by Karen Volkman
BOA Editions, 2008; 71 pages; $16.00
ISBN 978-1-934414-06-4, paper
by Kristina Marie Darling
In her most recent volume of poems, Nomina, Karen Volkman pairs formalism with unwilling brides, "the wind's white hair," and the movements of stars, setting the stage for an astute meditation on the idea of chance. Written as a book-length series of sonnets, Nomina invokes astral imagery when describing the intersection of love and fate, using form to echo this delineated "sky we bear on our shoulders." In doing so, Volkman's poems present the traditions of Dante and Dickinson alongside their possibilities for twenty-first century poetry, a combination that "blazes" and "radiates" throughout.
Volkman's use of astronomy in depicting the Petrarchan theme of flight and pursuit is particularly striking. Often presenting the "paltry pretty" bride as heroine rather than beloved, Nomina depicts her betrothal through metaphors of orbits and eclipses, marriage being a metaphor that shifts meanings throughout the book. These themes are exemplified by the poem "Blank bride of the hour":
Blank bride of the hour, occluded thought
wed to waning like a sifting scent
of future flowers, retrograde intent
backwards blooming as a nascent nought
staining minutes, rumorous, uncaught.
Invoking phases of the moon as an emblem for the bride's future after being wed, Volkman uses such imagery to convey the inevitability of both commitments and one's efforts to escape them. Just as this bride's "backwards blooming" reflects a freer life before matrimony, the waning moon and retrograde orbits in the poem echo her deterioration afterward. Like many of the poems in this volume, "Blank bride of the hour" combines traditional rhyme, meter, and structure with a contemporary outlook on gender roles as well as stylistic choices, suggesting new possibilities for poetic technique.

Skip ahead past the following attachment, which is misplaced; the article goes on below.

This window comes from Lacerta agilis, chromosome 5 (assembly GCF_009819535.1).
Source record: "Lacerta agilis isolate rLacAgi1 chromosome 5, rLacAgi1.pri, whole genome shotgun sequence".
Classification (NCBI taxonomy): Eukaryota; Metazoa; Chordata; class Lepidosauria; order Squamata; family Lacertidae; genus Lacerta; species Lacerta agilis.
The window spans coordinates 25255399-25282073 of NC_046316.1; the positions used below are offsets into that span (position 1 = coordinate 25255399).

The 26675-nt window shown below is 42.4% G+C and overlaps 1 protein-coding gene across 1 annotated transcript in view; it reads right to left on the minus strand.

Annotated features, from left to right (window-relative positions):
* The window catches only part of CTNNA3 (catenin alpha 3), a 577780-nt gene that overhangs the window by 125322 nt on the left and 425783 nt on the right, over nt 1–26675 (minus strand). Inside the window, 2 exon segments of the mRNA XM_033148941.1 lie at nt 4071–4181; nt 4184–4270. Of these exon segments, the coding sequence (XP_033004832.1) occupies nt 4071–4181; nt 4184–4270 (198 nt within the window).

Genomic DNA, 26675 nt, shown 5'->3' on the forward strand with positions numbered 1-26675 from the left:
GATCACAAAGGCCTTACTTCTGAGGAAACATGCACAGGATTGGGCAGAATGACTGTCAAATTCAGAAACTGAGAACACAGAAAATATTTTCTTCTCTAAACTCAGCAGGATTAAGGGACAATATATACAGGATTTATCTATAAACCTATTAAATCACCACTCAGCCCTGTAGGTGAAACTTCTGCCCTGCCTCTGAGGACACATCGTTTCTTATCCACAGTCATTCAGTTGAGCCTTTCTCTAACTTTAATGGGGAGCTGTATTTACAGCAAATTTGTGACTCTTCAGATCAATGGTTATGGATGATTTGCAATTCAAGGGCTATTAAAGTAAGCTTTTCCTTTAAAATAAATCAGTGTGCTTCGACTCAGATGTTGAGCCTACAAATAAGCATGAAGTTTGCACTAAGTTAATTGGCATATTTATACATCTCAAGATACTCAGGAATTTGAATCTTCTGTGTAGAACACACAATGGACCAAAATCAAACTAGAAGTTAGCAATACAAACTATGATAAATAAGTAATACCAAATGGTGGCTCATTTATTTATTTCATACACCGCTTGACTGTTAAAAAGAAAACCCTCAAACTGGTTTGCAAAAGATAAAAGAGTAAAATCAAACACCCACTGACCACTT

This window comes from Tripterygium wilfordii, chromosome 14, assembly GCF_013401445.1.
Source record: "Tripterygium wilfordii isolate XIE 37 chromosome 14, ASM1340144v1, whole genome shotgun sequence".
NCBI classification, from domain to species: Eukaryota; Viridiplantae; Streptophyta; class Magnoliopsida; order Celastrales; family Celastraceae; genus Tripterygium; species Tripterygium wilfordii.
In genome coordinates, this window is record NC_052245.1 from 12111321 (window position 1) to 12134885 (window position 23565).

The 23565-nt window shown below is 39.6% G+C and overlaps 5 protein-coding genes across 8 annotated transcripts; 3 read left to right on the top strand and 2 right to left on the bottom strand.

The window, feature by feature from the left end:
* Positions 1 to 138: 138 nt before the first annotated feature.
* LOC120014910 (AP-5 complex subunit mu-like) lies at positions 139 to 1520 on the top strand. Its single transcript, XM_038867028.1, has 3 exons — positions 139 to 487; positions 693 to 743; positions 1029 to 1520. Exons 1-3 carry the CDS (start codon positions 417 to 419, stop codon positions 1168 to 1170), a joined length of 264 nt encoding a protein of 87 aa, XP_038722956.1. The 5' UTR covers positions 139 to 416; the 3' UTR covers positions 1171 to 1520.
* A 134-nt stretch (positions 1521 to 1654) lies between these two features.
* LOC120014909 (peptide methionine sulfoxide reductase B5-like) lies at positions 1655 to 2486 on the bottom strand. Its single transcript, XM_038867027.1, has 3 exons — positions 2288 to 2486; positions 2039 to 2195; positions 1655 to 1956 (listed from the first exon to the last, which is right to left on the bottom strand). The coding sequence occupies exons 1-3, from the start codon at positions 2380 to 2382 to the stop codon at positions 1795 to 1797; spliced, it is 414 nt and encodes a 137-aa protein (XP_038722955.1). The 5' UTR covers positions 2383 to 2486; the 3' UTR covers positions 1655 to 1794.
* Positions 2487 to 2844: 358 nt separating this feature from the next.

Volkman's use of these motifs in structuring the book proves equally notable. While she begins the book with such phrases as "axis of ardor," love's "fractal ways," and its "integral of chance," the book subtly works toward a sense of resolution with this idea of fate, dazzling the reader with evocative imagery all the while. "Lifting wither," the final poem in the collection, exemplifies this trend:
Lend the daylight crescent, circle, spume,
ether from your eye, appalled perfume,
ash incense to boundary when you drift
bluely looming—motion will be mute
season spooling its argent errant thread
endless loop and lavish as the dead
note resounding a transparent flute.
Tell the boys we're leaving—wind as red
event left at the altar—the bride is fled.
Juxtaposing the "daylight crescent" moon and the cycle of the seasons with images of the errant bride, Volkman leaves readers with an ambiguous stance on "the cold sky" and its role in determining one's path. Although ending with readers drifting "bluely looming" in a liminal space, the piece suggests that the bride's having escaped pursuit by the end of the poem remains impermanent. Wonderfully complex in its treatment of literary traditions, "Lifting wither," like other poems in Nomina, proves a graceful meditation on the possibilities of time-honored poetic forms.
Kristina Marie Darling is a graduate of Washington University in St. Louis. She is the author of five chapbooks, which include Fevers and Clocks (March Street Press, 2006) and The Traffic in Women (Dancing Girl Press, 2006). A Pushcart Prize nominee in 2006, her poems, reviews, and essays have appeared or are forthcoming in many journals, which include Janus Head, Rattle, The Mid-America Poetry Review, Rain Taxi, The Adirondack Review, The Main Street Rag, Tarpaulin Sky, CutBank, The Mid-American Review, Jacket, Redactions: Poetry and Poetics and others. Recent awards include residencies from the Centrum Foundation and the Mary Anderson Center for the Arts.